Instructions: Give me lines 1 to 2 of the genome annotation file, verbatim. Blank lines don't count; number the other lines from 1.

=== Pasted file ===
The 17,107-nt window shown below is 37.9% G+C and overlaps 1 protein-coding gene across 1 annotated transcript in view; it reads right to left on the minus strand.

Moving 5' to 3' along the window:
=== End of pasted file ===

The 17,107-nt window shown below is 37.9% G+C and overlaps 1 protein-coding gene across 1 annotated transcript in view; it reads right to left on the minus strand.

Moving 5' to 3' along the window: